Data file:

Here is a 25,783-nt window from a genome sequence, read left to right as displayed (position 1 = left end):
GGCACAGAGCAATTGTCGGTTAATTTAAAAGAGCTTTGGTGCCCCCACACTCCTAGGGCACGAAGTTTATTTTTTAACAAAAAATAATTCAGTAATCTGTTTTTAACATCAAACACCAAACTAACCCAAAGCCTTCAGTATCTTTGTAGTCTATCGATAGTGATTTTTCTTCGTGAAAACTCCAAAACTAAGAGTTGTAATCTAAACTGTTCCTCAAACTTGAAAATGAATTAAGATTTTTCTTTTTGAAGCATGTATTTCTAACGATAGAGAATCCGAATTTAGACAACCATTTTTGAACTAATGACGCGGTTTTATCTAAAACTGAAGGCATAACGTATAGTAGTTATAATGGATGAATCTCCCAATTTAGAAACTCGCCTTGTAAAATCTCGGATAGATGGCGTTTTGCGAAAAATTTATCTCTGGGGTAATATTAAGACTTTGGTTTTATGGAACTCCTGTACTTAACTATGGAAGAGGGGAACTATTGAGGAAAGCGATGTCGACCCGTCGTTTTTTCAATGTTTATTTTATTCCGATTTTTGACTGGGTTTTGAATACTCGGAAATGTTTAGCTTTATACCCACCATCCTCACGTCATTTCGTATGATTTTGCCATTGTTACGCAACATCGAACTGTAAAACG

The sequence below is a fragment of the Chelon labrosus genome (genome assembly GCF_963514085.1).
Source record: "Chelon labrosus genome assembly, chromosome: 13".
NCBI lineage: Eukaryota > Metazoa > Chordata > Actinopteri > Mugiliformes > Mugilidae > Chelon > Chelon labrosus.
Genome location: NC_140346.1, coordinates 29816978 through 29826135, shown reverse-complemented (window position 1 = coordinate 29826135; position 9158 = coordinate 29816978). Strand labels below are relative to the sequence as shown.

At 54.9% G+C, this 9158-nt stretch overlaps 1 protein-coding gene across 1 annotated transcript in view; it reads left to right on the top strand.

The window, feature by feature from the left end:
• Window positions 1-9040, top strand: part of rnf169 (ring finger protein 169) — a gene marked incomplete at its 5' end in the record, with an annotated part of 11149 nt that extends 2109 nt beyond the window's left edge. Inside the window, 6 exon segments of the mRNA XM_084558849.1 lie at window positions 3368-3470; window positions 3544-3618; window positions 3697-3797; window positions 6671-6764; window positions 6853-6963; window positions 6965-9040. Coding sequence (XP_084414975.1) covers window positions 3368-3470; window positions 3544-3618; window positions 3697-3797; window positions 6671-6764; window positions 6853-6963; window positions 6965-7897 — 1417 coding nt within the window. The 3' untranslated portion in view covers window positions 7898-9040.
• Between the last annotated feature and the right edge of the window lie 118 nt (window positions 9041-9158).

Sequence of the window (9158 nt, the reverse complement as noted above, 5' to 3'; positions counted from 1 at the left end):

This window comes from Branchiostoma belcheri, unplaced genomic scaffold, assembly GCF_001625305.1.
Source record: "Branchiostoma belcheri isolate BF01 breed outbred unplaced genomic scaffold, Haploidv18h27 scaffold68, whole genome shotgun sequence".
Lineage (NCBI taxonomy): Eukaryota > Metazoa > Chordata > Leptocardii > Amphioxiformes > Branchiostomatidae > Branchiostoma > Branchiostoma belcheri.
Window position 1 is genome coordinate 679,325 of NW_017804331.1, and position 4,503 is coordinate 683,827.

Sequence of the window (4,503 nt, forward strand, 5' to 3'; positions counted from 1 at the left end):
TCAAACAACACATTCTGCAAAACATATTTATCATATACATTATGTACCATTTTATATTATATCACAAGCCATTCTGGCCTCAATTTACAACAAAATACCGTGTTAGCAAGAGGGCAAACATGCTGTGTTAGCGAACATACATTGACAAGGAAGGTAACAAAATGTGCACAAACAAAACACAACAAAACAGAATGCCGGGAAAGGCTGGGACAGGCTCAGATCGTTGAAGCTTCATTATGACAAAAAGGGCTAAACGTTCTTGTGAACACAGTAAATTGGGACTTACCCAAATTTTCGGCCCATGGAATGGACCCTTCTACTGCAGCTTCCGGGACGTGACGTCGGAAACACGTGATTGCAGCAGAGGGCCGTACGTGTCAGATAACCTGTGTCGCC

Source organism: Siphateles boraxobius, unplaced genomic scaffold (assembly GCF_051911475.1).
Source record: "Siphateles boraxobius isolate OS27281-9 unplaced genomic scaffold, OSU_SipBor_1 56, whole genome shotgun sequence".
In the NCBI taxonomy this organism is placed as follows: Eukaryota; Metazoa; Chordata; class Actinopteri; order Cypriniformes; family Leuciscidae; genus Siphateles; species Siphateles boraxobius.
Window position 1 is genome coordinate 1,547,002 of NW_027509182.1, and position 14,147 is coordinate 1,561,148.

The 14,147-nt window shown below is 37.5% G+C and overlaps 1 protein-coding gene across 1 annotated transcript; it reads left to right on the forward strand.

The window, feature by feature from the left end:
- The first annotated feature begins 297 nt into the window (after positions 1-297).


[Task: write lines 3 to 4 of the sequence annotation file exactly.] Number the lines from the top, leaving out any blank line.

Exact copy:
The sequence below is a fragment of the Chelon labrosus genome (genome assembly GCF_963514085.1).
Source record: "Chelon labrosus genome assembly, chromosome: 13".